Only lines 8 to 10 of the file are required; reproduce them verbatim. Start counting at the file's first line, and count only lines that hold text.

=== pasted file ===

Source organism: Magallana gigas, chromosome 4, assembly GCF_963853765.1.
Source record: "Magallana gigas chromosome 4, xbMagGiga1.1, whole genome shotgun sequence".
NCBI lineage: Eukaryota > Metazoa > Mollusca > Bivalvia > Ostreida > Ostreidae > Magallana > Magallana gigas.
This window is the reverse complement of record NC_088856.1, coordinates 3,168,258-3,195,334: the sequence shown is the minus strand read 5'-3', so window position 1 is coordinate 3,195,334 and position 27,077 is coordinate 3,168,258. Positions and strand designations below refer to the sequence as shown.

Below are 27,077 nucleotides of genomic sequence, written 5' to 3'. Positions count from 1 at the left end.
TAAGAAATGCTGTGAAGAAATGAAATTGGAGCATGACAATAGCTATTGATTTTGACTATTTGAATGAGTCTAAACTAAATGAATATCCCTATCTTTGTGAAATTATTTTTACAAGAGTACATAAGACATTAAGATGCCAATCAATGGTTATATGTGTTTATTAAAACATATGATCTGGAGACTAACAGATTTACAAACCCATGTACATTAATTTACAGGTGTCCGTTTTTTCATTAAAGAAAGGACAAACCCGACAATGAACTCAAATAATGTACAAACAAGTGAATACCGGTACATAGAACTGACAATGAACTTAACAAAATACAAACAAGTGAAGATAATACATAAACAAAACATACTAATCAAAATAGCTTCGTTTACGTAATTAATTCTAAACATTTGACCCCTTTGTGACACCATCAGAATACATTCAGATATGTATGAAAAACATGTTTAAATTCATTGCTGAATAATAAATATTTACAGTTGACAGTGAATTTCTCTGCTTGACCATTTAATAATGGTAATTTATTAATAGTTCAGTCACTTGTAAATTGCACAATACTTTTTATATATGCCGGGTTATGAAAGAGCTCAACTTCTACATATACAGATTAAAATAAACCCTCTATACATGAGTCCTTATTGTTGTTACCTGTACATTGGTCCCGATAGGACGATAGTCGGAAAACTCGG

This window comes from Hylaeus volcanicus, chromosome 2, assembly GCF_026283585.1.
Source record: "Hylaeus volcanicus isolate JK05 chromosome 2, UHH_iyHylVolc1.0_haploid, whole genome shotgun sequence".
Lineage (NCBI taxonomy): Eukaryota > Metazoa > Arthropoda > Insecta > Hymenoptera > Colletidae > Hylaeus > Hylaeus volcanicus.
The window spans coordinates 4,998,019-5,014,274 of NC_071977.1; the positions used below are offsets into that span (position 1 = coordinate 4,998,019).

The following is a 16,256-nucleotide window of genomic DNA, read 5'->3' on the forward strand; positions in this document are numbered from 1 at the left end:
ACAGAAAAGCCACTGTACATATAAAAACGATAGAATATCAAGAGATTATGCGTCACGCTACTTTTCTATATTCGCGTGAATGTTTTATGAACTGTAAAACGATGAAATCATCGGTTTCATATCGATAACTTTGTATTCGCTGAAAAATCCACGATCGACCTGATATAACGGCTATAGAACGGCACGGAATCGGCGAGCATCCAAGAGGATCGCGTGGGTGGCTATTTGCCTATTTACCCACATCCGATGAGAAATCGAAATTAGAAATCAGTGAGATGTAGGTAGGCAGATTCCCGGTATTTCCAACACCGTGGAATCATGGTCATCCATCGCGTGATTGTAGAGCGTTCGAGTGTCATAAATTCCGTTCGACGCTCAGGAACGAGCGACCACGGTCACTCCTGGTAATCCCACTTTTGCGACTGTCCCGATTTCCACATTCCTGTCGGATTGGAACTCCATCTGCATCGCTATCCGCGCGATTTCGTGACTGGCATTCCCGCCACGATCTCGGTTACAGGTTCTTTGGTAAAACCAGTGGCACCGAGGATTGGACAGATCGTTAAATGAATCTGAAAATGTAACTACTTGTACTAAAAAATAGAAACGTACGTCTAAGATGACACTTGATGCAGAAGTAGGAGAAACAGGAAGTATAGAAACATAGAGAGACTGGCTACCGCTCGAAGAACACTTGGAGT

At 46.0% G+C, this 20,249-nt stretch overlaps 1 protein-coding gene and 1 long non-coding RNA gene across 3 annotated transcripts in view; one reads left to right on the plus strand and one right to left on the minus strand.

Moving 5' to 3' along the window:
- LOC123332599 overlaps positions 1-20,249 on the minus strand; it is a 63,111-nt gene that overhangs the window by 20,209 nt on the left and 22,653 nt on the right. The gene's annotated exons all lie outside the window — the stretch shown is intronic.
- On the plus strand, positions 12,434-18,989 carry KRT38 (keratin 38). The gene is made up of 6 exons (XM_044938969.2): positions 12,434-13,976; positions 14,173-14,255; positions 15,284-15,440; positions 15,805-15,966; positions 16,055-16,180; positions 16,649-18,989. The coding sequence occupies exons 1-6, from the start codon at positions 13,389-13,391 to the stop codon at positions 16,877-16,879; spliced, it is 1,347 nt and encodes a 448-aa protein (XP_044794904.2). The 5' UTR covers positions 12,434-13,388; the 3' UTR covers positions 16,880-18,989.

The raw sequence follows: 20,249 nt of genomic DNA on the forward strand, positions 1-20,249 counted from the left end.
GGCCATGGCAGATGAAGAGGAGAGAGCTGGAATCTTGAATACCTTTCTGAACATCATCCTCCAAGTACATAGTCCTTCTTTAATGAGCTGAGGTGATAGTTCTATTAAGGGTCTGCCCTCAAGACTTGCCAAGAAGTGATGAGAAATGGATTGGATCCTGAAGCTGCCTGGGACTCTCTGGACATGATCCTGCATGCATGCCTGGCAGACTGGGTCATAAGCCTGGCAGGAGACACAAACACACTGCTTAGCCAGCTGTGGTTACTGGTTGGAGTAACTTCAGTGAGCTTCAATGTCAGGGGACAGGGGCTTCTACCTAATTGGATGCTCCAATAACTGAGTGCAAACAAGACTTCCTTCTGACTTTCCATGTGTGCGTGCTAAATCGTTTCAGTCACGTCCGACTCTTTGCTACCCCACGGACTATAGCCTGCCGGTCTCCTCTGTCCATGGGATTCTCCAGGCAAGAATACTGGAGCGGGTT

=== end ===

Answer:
Source record: "Hylaeus volcanicus isolate JK05 chromosome 2, UHH_iyHylVolc1.0_haploid, whole genome shotgun sequence".
Lineage (NCBI taxonomy): Eukaryota > Metazoa > Arthropoda > Insecta > Hymenoptera > Colletidae > Hylaeus > Hylaeus volcanicus.
The window spans coordinates 4,998,019-5,014,274 of NC_071977.1; the positions used below are offsets into that span (position 1 = coordinate 4,998,019).